Page:Lake Ngami.djvu/298

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290
HOW TO MANAGE THE NATIVES—THE ONDARA.

help smiling. After a little more parley, the conference broke up.

The Namaquas, however much they may be averse to hear the truth, respect the man who speaks his mind boldly. For this very reason, I was never denied a favor or request, if in their power to grant it. The case was similar with Mr. Hahn, who acted on the same principle as myself.

In my dealings with the natives, and more especially with the Namaquas, I made it a rule to treat them civilly, and even deferentially, but I never mixed very freely with them. The moment a person becomes too familiar, they lose all respect for him. The only check he has on their avarice, and safeguard against their treachery, is to exert, as far as possible, a certain moral influence over their minds. This he effects to a certain extent by showing himself superior to their faults and vices. It might be convenient enough to imitate them in some respects, but, on the whole, it will prove injurious and detrimental to the traveler's interest.

After a short stay at Eikhams, I bade adieu to Jonker, and set off on my return to Rehoboth.

One morning, when crossing a periodical stream, I observed in its sandy bed the tracks of an immense serpent, in size, as it would seem, not much inferior to the boa constrictor. I had previously heard that such monsters inhabited this part of Africa,[1] but the natives declared they were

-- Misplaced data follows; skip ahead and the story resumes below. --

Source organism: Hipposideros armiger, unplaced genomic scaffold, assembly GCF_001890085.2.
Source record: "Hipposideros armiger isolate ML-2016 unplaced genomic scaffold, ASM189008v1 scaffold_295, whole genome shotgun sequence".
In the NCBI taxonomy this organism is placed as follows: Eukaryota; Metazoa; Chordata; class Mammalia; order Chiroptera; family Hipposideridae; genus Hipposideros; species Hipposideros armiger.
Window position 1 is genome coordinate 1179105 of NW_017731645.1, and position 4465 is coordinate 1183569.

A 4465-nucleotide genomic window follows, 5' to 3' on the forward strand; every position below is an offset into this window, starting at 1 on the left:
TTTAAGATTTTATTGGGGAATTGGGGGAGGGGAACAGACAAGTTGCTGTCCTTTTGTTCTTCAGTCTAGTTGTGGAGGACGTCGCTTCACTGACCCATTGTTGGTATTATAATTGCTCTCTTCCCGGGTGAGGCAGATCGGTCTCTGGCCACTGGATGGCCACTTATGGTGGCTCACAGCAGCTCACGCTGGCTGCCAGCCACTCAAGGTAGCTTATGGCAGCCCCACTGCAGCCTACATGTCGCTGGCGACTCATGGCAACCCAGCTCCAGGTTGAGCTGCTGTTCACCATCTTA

1. Large species of serpents of the python family are known to inhabit many parts of the African continent. Dr. Smith, in his "Zoology of South Africa," when speaking of a certain species (python Natalensis) found sparingly in the neighborhood of Natal, thus says:
    "It occasionally attains a very large size, and, according to the natives, individuals have been seen whose circumference was equal to that of the body of a stout man: we have ourselves seen a skin which measured twenty-five feet, though a portion of the tail was deficient. It feeds upon quadrupeds, and for some days after swallowing food it remains in a torpid state, and may then be easily destroyed. The South Africans, however, seldom avail themselves of these opportunities of ridding themselves of a reptile they view with horror,